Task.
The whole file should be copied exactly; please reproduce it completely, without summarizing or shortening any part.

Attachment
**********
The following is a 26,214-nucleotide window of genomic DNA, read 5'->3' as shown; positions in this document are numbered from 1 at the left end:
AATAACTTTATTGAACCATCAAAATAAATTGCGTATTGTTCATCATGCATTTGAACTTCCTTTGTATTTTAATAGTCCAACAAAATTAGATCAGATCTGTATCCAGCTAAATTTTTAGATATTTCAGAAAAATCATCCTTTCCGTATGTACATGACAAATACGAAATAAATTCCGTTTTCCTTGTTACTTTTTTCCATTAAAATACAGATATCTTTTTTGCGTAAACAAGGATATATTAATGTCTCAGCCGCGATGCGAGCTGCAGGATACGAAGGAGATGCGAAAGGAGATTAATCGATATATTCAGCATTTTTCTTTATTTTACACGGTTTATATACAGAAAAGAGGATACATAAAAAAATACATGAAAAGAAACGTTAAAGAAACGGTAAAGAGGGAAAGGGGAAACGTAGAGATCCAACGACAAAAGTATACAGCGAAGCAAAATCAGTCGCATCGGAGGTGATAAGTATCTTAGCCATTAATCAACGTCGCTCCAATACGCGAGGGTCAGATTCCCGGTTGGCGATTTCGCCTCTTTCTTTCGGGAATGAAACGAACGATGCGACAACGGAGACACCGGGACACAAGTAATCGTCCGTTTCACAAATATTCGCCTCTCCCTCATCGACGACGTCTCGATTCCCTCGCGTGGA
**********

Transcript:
The following is a 26,214-nucleotide window of genomic DNA, read 5'->3' as shown; positions in this document are numbered from 1 at the left end:
AATAACTTTATTGAACCATCAAAATAAATTGCGTATTGTTCATCATGCATTTGAACTTCCTTTGTATTTTAATAGTCCAACAAAATTAGATCAGATCTGTATCCAGCTAAATTTTTAGATATTTCAGAAAAATCATCCTTTCCGTATGTACATGACAAATACGAAATAAATTCCGTTTTCCTTGTTACTTTTTTCCATTAAAATACAGATATCTTTTTTGCGTAAACAAGGATATATTAATGTCTCAGCCGCGATGCGAGCTGCAGGATACGAAGGAGATGCGAAAGGAGATTAATCGATATATTCAGCATTTTTCTTTATTTTACACGGTTTATATACAGAAAAGAGGATACATAAAAAAATACATGAAAAGAAACGTTAAAGAAACGGTAAAGAGGGAAAGGGGAAACGTAGAGATCCAACGACAAAAGTATACAGCGAAGCAAAATCAGTCGCATCGGAGGTGATAAGTATCTTAGCCATTAATCAACGTCGCTCCAATACGCGAGGGTCAGATTCCCGGTTGGCGATTTCGCCTCTTTCTTTCGGGAATGAAACGAACGATGCGACAACGGAGACACCGGGACACAAGTAATCGTCCGTTTCACAAATATTCGCCTCTCCCTCATCGACGACGTCTCGATTCCCTCGCGTGGA